For him it is important that he gave young surgeons opportunities and encouraged them to progress. He learnt this from his senior colleagues, of which he specifically mentions Professor Milnes-Walker, Professor Sir James Patersorffloss and Dr Frank Adair, who not only;taught him but also inspired and encouraged him by giving him opportunities.
This is the man with whom so many luminaries in the surgical profession in Pakistan have been associated. You suddenly realise that the gift Professor Hadfield has passed on to this country is invaluable. “I have taught my students not only to be surgeons but more importantly to enjoy being surgeons. It is that deep sense of involvement that a surgeon feels in his work that makes all the difference. If he likes his work he relates to his patients on a personal level. If surgery Is merely a job for him his patients are like clients for him,” he says.
As for himself, his approach to everything around him exudes his surgical talent. I watch fascinated as he packs a delicate Iranian jar he has received as a gift. The scalpel, bandages and dressings are not there but he applies the same skill in wrapping bubble paper round the handle as he measures it to do a neat job.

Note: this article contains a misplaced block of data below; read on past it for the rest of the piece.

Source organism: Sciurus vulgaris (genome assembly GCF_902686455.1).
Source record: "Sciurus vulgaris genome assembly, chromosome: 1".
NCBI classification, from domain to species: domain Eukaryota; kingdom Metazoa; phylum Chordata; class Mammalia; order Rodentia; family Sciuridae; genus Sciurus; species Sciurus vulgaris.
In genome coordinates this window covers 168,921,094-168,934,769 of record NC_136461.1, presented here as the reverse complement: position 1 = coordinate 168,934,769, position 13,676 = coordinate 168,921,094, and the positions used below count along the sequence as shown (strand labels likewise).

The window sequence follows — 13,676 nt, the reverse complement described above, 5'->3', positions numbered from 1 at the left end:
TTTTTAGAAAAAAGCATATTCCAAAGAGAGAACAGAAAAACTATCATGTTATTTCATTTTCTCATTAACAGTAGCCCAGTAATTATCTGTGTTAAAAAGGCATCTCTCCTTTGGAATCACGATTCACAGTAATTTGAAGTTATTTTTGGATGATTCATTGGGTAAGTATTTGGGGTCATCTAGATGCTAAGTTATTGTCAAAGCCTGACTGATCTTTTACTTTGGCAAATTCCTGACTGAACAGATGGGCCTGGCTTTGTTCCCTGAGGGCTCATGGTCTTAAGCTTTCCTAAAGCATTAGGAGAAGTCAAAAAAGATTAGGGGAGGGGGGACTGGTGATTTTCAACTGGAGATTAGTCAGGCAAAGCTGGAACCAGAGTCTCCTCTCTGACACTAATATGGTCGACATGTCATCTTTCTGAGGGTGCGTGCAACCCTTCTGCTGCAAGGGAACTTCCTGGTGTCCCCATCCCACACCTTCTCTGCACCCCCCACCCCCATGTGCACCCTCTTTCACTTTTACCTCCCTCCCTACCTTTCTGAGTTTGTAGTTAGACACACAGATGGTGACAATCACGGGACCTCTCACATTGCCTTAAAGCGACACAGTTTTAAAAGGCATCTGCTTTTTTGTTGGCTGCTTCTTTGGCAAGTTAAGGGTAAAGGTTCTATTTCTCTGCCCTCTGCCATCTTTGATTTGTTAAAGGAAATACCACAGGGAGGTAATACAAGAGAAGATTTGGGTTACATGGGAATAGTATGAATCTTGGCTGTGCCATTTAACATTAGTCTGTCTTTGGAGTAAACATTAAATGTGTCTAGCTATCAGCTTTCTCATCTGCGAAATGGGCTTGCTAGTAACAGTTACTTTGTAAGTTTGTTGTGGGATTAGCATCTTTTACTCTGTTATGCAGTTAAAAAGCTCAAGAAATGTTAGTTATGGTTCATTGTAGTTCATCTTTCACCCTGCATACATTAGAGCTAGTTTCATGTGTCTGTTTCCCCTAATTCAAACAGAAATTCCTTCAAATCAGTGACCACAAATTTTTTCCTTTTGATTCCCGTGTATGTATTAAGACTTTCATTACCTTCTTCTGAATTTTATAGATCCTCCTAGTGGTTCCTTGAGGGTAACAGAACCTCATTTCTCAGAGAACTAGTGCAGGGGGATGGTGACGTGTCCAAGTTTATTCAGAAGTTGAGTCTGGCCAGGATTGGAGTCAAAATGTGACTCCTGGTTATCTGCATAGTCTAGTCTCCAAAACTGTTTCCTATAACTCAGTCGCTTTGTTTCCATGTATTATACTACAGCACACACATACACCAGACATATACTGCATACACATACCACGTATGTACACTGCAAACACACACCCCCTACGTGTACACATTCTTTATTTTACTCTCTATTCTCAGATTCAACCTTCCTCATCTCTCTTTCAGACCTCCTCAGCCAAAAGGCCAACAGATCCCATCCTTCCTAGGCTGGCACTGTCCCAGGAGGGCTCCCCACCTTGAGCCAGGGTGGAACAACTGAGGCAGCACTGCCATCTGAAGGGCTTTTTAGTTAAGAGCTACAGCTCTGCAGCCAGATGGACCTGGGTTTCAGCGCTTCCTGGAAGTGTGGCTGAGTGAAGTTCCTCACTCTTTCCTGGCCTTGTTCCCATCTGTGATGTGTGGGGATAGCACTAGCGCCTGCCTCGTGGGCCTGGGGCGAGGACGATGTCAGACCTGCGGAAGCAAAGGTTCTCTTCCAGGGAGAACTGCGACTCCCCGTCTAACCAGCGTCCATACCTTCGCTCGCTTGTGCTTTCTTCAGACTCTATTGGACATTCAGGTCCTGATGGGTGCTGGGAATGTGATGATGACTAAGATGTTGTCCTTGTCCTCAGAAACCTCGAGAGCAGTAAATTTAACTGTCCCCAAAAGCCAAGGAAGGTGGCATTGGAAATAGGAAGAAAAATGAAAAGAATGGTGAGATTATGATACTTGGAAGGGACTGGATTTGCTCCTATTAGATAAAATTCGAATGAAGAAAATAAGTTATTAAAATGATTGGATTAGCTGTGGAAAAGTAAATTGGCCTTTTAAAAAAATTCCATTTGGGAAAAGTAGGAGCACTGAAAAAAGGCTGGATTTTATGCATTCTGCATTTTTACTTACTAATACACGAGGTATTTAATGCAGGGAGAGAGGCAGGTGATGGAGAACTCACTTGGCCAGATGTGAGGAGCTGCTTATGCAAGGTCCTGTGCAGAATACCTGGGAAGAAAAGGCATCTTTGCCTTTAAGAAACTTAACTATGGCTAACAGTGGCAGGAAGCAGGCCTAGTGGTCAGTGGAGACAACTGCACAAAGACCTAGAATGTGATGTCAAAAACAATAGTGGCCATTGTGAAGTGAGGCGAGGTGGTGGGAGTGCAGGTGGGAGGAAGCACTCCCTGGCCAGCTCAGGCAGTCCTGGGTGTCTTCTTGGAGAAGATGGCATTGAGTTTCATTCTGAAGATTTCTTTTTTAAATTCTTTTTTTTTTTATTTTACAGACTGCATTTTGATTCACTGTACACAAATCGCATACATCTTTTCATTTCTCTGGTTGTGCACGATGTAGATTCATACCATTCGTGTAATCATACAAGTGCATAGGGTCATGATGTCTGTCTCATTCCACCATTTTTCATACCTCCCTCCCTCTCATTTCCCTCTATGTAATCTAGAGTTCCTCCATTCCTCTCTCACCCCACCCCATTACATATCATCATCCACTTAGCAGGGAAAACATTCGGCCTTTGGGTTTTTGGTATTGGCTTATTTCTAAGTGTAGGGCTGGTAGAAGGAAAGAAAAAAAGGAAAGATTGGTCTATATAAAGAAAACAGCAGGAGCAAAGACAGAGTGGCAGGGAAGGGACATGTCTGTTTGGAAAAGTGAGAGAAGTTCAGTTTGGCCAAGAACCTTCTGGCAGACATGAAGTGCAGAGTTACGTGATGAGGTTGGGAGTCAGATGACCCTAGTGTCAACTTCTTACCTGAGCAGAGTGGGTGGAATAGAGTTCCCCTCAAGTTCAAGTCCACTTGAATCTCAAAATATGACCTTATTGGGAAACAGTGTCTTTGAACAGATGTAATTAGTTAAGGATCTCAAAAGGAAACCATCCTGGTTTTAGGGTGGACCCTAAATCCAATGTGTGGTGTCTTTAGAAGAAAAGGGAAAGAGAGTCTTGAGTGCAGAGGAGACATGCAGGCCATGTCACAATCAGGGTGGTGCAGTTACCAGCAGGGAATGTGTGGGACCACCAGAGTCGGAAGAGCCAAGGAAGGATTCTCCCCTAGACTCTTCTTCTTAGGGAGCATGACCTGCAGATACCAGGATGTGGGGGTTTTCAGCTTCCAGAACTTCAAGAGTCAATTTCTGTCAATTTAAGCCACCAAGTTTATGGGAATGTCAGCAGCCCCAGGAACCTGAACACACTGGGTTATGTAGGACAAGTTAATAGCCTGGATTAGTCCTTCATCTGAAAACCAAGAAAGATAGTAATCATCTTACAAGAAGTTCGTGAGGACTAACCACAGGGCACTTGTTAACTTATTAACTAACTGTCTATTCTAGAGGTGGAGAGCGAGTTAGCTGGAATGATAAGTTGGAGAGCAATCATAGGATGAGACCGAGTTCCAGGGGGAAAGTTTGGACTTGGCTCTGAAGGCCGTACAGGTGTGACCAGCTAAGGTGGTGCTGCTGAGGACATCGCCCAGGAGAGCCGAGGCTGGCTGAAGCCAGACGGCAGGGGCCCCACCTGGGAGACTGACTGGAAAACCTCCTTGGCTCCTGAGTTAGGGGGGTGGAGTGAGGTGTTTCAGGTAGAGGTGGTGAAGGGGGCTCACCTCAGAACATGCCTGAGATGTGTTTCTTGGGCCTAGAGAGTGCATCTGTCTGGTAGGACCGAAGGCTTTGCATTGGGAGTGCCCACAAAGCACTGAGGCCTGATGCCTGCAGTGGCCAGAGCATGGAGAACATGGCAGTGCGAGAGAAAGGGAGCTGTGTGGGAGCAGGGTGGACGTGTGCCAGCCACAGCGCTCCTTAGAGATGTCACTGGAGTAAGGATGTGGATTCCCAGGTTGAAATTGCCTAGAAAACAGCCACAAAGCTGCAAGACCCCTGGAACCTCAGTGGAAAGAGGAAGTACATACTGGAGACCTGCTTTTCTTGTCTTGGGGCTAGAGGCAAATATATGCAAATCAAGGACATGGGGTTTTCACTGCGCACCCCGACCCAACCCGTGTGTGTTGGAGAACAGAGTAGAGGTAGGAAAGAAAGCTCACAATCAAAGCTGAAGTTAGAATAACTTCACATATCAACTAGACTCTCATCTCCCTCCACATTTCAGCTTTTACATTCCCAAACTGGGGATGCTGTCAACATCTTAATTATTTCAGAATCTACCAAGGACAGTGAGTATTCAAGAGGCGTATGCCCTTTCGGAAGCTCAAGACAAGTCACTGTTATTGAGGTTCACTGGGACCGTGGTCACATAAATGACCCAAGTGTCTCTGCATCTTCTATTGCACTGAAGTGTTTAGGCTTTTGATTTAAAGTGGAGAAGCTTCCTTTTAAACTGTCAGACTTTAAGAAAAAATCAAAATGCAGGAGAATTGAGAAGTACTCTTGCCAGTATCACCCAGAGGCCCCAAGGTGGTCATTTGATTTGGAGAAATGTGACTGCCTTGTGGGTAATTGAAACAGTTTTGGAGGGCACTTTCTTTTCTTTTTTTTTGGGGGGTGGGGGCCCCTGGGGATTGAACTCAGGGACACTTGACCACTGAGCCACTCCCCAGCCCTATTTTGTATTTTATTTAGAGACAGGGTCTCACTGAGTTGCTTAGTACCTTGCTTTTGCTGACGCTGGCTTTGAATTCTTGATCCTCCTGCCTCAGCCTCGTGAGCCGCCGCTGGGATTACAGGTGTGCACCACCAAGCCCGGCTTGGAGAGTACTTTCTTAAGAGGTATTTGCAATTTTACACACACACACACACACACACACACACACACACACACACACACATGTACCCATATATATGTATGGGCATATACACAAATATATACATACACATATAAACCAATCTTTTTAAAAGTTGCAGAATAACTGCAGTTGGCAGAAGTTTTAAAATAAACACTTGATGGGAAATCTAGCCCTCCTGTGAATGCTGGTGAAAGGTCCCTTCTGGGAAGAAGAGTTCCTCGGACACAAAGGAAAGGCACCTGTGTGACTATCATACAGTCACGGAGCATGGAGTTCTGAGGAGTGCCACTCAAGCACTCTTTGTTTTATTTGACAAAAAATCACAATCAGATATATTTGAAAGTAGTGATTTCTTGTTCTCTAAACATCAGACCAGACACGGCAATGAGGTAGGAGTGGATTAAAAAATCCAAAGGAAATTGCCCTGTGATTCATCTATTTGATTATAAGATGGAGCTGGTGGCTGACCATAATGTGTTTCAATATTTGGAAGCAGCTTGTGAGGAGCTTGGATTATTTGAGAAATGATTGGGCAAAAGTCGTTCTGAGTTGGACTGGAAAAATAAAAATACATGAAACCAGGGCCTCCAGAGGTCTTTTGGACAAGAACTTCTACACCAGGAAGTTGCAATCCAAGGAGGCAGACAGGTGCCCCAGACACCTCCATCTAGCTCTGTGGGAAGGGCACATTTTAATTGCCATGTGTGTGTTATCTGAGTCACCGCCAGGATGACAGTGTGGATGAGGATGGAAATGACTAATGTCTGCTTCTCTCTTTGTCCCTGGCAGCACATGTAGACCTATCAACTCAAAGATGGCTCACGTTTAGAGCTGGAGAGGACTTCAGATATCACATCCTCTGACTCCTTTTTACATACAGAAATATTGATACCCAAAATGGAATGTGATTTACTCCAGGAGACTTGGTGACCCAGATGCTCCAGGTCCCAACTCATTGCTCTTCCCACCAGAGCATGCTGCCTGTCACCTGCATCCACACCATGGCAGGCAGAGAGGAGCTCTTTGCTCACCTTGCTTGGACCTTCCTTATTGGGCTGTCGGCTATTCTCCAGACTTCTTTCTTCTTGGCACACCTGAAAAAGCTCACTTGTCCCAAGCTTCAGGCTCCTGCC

Another dimension of his work which he enjoyed immensely was the human relationships he forged in the process. “That is something I have missed immensely after I retired from hospital practice. I operated on a large number of cancer patients whose lives, I saved or helped prolong. It was the cancer follow- ups that gave me immense satisfaction. They became a part of my life. Many of these people had looked to me for reassurance and support at a critical juncture when they had entrusted their life in my hand. When I retired I remember how terribly upset my patients were,” he reminisces.
For him the personal relationship is what matters most. He feels a personal bond with his patients. He recalls a Caribbean woman whose tumour he had removed. She stopped coming for her follow- ups after five years. Professor Hadfield believed he had lost her. When sometime later he met her in a store, he was delighted to find her alive. He does not perceive his patients to be his clients or customers, he says. On this score he is very clear in his mind. He denounces the commercialisation of the medical profession very vehemently.